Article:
While there’s not a “right” way to mourn and rebuild, one effective method is to write down our thoughts and feelings. Journaling can be a safe avenue for expressing our anger, admitting our fears, and working through our pain. The act of putting words on paper or on our computer can help us identify and process the various grief responses that may be churning inside us. In black and white, they generally become more manageable and productive.
In addition to helping harness the power of thoughts and feelings, writing can be a means of contemplating our future. We can brainstorm options for rebuilding our life. Does our loss necessitate a job change or move? We can list the possibilities. If we’ve been caring for a loved one, which interests or relationships have we put on hold? Do we want to revisit any past hobbies or endeavors? Which new interests could we pursue? Perhaps we’d like to learn a new language, try oil painting, or run in a 5K.
Another healing strategy is writing a letter to the deceased. Even though we cannot send it to them, the act of conveying any regrets, anger, longing, and other responses to loss can bring healing in our own life. If our relationship ended with unfinished business, we can apologize for our actions and express forgiveness for wrongs we suffered. In addition, we may find it freeing to share our plans for reinvesting in life, including our hesitations as well as our hopes. Of course, letters also can be a way to thank them for cherished memories and articulate the love that still fills our heart.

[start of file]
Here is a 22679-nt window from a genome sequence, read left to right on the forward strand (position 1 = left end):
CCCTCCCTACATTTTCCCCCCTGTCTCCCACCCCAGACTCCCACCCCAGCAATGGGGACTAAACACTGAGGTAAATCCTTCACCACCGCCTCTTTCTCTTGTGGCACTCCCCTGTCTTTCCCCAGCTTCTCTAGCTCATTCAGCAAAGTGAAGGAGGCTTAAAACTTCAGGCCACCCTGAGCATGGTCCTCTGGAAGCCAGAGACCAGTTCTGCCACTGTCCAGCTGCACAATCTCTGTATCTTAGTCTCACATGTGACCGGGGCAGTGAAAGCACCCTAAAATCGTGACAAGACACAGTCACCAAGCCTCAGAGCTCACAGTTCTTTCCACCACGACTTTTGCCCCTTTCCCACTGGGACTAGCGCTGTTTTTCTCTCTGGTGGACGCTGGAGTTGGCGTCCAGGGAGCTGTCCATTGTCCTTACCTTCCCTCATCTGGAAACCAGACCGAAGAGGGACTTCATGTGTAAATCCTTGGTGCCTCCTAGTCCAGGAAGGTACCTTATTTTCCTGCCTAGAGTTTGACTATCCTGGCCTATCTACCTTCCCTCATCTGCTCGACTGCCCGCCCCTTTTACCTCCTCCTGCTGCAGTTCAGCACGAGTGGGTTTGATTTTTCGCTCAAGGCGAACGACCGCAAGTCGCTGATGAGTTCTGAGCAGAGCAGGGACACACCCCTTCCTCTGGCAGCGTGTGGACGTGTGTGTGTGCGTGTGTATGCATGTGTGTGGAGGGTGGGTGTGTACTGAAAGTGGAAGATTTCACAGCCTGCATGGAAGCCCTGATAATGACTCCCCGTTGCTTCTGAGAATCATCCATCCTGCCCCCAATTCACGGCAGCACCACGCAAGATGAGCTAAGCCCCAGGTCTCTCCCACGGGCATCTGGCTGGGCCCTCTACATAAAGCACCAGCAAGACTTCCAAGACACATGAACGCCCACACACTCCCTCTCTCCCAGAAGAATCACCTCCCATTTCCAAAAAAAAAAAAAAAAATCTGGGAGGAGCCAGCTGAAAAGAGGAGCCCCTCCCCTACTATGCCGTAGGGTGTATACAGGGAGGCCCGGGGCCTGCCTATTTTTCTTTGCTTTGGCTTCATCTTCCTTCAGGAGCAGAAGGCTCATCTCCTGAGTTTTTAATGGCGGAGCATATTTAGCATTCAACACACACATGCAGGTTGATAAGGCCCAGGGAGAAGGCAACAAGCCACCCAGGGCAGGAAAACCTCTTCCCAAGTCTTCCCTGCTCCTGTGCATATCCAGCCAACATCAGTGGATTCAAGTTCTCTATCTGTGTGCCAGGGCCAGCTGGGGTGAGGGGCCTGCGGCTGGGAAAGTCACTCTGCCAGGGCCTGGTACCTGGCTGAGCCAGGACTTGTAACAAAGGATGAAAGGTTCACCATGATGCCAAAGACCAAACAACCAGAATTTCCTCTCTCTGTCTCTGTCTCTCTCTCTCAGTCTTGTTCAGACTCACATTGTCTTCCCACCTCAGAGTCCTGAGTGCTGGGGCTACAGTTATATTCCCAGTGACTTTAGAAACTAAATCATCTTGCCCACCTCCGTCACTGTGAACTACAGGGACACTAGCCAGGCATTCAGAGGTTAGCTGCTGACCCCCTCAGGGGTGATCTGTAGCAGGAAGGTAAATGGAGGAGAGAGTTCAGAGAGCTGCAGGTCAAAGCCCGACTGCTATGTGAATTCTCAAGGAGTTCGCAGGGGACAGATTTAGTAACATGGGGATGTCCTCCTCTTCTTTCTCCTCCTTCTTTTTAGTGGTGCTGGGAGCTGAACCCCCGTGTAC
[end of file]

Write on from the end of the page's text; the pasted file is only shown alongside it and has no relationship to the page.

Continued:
Whether we keep our written expressions private; disclose them to someone we trust; or read them to God, the act of writing down our thoughts, feelings, and options for the future can promote healing. Doing so can be a constructive step toward rebuilding our life without our loved one.
Today’s Dose of Comfort
If you have not already done so, consider buying an attractive journal in which to write your thoughts, feelings, and hopes for your future, or start a confidential computer file. Later you may want to share some or all of what you write but, for now, keep it private so you can write freely, without fear of being criticized or misunderstood. If anything you write alarms you, however, or if you feel overwhelmed with emotion or troubling thoughts, reach out to a friend, pastor, or professional counselor.
Excerpted from Doses of Comfort, available in print and Kindle at Amazon.com